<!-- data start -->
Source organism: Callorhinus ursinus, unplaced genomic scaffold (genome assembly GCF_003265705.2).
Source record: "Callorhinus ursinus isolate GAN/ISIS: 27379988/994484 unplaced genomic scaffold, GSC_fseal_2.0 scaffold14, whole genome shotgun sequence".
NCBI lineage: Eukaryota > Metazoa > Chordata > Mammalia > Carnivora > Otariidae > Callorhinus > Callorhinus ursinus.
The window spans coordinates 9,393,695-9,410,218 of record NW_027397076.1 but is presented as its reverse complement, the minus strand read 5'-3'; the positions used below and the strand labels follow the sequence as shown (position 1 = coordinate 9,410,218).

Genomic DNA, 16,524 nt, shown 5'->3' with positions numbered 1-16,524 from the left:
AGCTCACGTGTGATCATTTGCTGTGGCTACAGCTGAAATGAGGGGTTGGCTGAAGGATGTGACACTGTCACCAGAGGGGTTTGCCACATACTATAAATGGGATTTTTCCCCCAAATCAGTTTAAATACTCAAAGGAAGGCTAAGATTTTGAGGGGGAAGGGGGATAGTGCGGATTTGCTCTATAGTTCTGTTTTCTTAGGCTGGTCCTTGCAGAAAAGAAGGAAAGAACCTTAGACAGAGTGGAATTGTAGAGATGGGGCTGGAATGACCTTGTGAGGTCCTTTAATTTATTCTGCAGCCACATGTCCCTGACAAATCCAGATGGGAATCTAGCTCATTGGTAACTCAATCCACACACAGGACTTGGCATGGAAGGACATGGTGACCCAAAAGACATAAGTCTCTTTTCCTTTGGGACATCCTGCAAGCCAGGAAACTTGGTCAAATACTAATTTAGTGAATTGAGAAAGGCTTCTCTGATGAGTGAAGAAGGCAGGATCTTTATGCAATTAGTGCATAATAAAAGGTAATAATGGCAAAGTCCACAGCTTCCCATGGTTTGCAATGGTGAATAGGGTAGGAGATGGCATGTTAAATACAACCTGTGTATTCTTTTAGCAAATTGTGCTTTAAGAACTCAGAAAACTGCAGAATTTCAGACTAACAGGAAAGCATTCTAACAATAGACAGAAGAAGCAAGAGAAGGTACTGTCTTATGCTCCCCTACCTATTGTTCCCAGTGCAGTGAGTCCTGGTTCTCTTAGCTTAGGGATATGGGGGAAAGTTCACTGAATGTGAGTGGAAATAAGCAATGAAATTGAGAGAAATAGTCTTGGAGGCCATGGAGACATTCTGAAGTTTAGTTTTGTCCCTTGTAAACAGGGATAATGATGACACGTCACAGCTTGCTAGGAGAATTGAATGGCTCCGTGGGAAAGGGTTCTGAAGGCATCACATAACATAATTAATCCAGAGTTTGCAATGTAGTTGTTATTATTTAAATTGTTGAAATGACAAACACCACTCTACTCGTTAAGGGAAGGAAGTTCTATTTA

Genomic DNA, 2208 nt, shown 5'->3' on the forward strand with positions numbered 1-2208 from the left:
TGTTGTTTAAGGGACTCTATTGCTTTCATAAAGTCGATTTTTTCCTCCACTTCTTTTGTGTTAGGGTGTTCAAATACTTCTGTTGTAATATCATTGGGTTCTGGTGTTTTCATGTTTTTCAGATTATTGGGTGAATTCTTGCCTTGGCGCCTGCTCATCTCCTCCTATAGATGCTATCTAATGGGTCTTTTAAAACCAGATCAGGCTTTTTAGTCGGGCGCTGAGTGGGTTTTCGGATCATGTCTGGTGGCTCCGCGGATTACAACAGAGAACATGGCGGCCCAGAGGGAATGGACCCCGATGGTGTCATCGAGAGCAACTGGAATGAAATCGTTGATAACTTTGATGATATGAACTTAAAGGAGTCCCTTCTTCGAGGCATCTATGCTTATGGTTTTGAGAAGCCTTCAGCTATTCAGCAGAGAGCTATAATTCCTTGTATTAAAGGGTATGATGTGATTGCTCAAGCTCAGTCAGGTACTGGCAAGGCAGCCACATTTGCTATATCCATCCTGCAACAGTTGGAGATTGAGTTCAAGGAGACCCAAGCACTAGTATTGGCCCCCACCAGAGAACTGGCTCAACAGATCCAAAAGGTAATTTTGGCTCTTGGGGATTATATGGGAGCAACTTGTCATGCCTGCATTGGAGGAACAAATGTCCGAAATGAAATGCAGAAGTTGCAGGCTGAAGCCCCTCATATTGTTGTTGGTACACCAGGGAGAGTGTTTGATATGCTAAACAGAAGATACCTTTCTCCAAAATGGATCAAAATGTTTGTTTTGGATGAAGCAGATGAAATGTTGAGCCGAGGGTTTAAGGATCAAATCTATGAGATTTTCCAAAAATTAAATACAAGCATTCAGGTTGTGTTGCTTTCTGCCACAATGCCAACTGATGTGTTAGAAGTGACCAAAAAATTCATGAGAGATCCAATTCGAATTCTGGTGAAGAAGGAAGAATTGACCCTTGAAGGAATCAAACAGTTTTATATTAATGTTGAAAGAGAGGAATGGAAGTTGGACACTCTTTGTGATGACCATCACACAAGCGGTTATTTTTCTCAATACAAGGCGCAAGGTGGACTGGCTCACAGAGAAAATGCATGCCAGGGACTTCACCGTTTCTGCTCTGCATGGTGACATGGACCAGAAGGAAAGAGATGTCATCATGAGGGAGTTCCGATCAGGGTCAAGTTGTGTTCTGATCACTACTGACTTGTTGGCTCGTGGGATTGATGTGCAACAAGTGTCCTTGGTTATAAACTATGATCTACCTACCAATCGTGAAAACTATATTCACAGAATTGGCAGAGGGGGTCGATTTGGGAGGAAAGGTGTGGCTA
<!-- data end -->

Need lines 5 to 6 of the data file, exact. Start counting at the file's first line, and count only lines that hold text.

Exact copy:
Genomic DNA, 16,524 nt, shown 5'->3' with positions numbered 1-16,524 from the left:
AGCTCACGTGTGATCATTTGCTGTGGCTACAGCTGAAATGAGGGGTTGGCTGAAGGATGTGACACTGTCACCAGAGGGGTTTGCCACATACTATAAATGGGATTTTTCCCCCAAATCAGTTTAAATACTCAAAGGAAGGCTAAGATTTTGAGGGGGAAGGGGGATAGTGCGGATTTGCTCTATAGTTCTGTTTTCTTAGGCTGGTCCTTGCAGAAAAGAAGGAAAGAACCTTAGACAGAGTGGAATTGTAGAGATGGGGCTGGAATGACCTTGTGAGGTCCTTTAATTTATTCTGCAGCCACATGTCCCTGACAAATCCAGATGGGAATCTAGCTCATTGGTAACTCAATCCACACACAGGACTTGGCATGGAAGGACATGGTGACCCAAAAGACATAAGTCTCTTTTCCTTTGGGACATCCTGCAAGCCAGGAAACTTGGTCAAATACTAATTTAGTGAATTGAGAAAGGCTTCTCTGATGAGTGAAGAAGGCAGGATCTTTATGCAATTAGTGCATAATAAAAGGTAATAATGGCAAAGTCCACAGCTTCCCATGGTTTGCAATGGTGAATAGGGTAGGAGATGGCATGTTAAATACAACCTGTGTATTCTTTTAGCAAATTGTGCTTTAAGAACTCAGAAAACTGCAGAATTTCAGACTAACAGGAAAGCATTCTAACAATAGACAGAAGAAGCAAGAGAAGGTACTGTCTTATGCTCCCCTACCTATTGTTCCCAGTGCAGTGAGTCCTGGTTCTCTTAGCTTAGGGATATGGGGGAAAGTTCACTGAATGTGAGTGGAAATAAGCAATGAAATTGAGAGAAATAGTCTTGGAGGCCATGGAGACATTCTGAAGTTTAGTTTTGTCCCTTGTAAACAGGGATAATGATGACACGTCACAGCTTGCTAGGAGAATTGAATGGCTCCGTGGGAAAGGGTTCTGAAGGCATCACATAACATAATTAATCCAGAGTTTGCAATGTAGTTGTTATTATTTAAATTGTTGAAATGACAAACACCACTCTACTCGTTAAGGGAAGGAAGTTCTATTTA